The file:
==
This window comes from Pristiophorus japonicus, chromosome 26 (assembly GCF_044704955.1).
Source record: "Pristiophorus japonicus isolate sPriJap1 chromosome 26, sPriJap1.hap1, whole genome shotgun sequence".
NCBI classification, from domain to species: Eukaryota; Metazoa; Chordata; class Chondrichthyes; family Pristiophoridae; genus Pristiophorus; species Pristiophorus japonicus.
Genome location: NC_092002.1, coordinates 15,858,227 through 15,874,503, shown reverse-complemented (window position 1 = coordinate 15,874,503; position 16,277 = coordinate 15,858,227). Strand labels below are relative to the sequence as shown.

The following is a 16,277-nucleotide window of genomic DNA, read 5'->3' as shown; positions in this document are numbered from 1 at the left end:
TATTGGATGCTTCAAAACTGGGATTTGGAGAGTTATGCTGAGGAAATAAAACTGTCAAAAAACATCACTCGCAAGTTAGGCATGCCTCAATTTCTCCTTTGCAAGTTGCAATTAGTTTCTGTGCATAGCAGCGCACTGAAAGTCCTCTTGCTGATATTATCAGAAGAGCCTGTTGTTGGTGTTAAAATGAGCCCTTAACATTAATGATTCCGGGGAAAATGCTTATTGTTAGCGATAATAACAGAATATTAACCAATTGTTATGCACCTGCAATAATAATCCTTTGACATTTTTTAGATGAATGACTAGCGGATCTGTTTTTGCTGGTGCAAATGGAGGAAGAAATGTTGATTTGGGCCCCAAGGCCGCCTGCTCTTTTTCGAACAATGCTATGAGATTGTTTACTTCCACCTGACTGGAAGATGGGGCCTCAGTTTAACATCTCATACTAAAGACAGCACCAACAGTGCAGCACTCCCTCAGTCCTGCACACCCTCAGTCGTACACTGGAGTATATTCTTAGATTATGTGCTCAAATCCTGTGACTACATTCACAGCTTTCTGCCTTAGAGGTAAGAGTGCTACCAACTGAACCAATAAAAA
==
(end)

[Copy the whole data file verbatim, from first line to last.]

This window comes from Pristiophorus japonicus, chromosome 26 (assembly GCF_044704955.1).
Source record: "Pristiophorus japonicus isolate sPriJap1 chromosome 26, sPriJap1.hap1, whole genome shotgun sequence".
NCBI classification, from domain to species: Eukaryota; Metazoa; Chordata; class Chondrichthyes; family Pristiophoridae; genus Pristiophorus; species Pristiophorus japonicus.
Genome location: NC_092002.1, coordinates 15,858,227 through 15,874,503, shown reverse-complemented (window position 1 = coordinate 15,874,503; position 16,277 = coordinate 15,858,227). Strand labels below are relative to the sequence as shown.

The following is a 16,277-nucleotide window of genomic DNA, read 5'->3' as shown; positions in this document are numbered from 1 at the left end:
TATTGGATGCTTCAAAACTGGGATTTGGAGAGTTATGCTGAGGAAATAAAACTGTCAAAAAACATCACTCGCAAGTTAGGCATGCCTCAATTTCTCCTTTGCAAGTTGCAATTAGTTTCTGTGCATAGCAGCGCACTGAAAGTCCTCTTGCTGATATTATCAGAAGAGCCTGTTGTTGGTGTTAAAATGAGCCCTTAACATTAATGATTCCGGGGAAAATGCTTATTGTTAGCGATAATAACAGAATATTAACCAATTGTTATGCACCTGCAATAATAATCCTTTGACATTTTTTAGATGAATGACTAGCGGATCTGTTTTTGCTGGTGCAAATGGAGGAAGAAATGTTGATTTGGGCCCCAAGGCCGCCTGCTCTTTTTCGAACAATGCTATGAGATTGTTTACTTCCACCTGACTGGAAGATGGGGCCTCAGTTTAACATCTCATACTAAAGACAGCACCAACAGTGCAGCACTCCCTCAGTCCTGCACACCCTCAGTCGTACACTGGAGTATATTCTTAGATTATGTGCTCAAATCCTGTGACTACATTCACAGCTTTCTGCCTTAGAGGTAAGAGTGCTACCAACTGAACCAATAAAAA